AP Enterprise Ariz Preps For Pot Shop Green Rush
One potential pot shop in Arizona would teach customers how to cook marijuana into treats like cookies and "potcorn." Another envisions offering massages, yoga classes, and marijuana meals to go, while a third wants a simple pharmacy-like shop next to an AIDS treatment centre. That's just the beginning. Now that Arizona voters have narrowly approved a ballot measure legalizing medical marijuana, state officials are preparing for a green rush of sorts. They expect to be inundated with up to thousands of applications from would-be marijuana dispensaries, and with only 124 spots approved state wide, the majority will have to be turned away.
"Most other states, you hang out a shingle and you're a dispensary," said Will Humble, director of the Arizona Department of Health Services. "I want to avoid those kinds of abuses." Arizona's medical marijuana measure won by just 4,341 votes this month of more than 1.67 million ballots counted, making the state the 15th to approve a medical marijuana law. Arizona officials are hoping to avoid the problems they perceive in other states, including California, where patients are reported receiving a pot recommendation from a doctor for having a headache.
What Could Be So Bad About Taking Medical Marijuana For Pain Relief
Leonhart is strongly opposed by the drug reform and medical marijuana communities, which had urged senators to ask her tough questions about DEA raids on medical marijuana providers, her refusal to approve a Massachusetts researcher’s request for permission to grow his own marijuana, and other grounds. None of the senators actually did ask about those issues during her confirmation hearings last month, although the senior pain relief issue was also aired then.
Most Widely Used Drug
DEA raids Okemos warehouse in medical marijuana case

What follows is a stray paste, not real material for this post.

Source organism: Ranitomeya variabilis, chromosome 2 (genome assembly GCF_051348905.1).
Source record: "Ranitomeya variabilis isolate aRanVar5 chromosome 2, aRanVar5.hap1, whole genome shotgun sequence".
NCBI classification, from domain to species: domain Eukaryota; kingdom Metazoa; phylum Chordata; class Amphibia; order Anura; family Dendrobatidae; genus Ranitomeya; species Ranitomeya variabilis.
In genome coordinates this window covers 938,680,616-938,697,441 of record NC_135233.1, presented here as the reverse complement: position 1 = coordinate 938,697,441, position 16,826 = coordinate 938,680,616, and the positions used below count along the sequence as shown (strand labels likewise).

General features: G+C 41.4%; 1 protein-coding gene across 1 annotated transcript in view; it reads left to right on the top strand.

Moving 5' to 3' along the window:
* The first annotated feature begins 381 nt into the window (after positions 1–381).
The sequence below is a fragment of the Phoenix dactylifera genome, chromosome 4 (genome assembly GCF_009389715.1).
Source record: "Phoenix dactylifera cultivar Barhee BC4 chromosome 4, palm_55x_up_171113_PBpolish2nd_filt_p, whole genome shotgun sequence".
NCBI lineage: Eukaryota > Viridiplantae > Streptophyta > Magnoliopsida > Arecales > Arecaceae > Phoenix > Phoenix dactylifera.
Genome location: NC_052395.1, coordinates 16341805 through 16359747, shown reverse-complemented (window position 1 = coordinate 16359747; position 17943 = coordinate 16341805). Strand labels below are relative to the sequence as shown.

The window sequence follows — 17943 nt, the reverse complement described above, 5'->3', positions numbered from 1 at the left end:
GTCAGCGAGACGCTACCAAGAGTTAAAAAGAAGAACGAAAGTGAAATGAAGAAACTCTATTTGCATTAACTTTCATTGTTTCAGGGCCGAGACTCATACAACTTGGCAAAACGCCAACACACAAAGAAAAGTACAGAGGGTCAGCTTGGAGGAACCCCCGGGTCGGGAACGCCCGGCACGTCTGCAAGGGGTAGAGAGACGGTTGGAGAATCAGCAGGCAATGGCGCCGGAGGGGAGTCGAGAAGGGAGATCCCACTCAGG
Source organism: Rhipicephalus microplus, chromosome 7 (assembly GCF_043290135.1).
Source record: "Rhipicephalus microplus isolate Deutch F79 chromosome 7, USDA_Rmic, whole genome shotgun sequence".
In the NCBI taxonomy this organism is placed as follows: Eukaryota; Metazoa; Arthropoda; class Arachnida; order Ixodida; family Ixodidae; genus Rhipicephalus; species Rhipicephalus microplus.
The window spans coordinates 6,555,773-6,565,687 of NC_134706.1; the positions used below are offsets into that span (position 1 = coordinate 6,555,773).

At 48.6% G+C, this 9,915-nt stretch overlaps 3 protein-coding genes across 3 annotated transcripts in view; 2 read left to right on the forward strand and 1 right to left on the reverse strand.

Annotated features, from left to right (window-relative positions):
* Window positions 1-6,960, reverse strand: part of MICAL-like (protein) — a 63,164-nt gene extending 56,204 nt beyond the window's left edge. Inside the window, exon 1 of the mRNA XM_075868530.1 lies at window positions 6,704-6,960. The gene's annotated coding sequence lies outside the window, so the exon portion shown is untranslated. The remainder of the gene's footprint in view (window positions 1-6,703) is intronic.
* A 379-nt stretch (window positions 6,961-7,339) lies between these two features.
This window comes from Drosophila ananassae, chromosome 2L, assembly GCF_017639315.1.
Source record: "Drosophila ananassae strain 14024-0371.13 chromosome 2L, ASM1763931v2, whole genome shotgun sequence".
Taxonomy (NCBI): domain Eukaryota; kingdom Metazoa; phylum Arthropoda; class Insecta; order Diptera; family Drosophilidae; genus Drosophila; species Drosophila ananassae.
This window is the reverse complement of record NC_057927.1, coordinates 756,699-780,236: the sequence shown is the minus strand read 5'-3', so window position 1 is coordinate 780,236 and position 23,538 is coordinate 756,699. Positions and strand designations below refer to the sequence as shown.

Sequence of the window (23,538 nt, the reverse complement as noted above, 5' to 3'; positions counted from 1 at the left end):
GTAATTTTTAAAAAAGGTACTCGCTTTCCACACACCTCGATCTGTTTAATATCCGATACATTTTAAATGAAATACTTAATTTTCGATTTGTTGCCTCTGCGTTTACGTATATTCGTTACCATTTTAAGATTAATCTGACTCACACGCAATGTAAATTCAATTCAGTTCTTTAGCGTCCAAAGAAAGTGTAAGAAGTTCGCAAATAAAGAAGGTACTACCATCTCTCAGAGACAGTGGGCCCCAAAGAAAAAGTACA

OKEMOS — Federal officials raided a warehouse Tuesday used to grow medical marijuana.
Ryan Basore said law enforcement officials raided a 3,000 square-foot facility at 2360 Jolly Oak Road that he leased to registered caregivers to use for growing medical marijuana. Basore co-owns Capital City Caregivers, a medical marijuana shop at 2208 E. Michigan Ave. in Lansing.
Basore said there were 40 plants in the building, and all were taken. He said other growing facilities near Jolly and Hagadorn roads also were raided, but he did not provide further details.
The U.S. Drug Enforcement Administration executed a search warrant at 2360 Jolly Oak Road on Tuesday night, said Special Agent Rich Isaacson, public information officer for the DEA’s Detroit field division. Isaacson would not comment further, citing an ongoing investigation.
The DEA was assisted by the Tri-County Metro Narcotics Team, a multi-agency drug enforcement squad in Eaton, Ingham and Clinton counties
Get Your Medical Marijuana From an ATM?
PHOENIX - Medical marijuana approved by the voters will soon be available for patients across the state, but the details are still being hammered out about who will get to distribute the marijuana.
But that hasn't stopped some entrepreneurs from trying to cash in on the new law with some new gadgets. What do you think of a marijuana ATM?
Kind Clinics hopes to have their "med boxes" inside medical marijuana dispensaries in Arizona.
Dr. Bruce Bedrick says the ATM-style dispensary technology not only is convenient, but protects against fraud and keeps inventory of the product.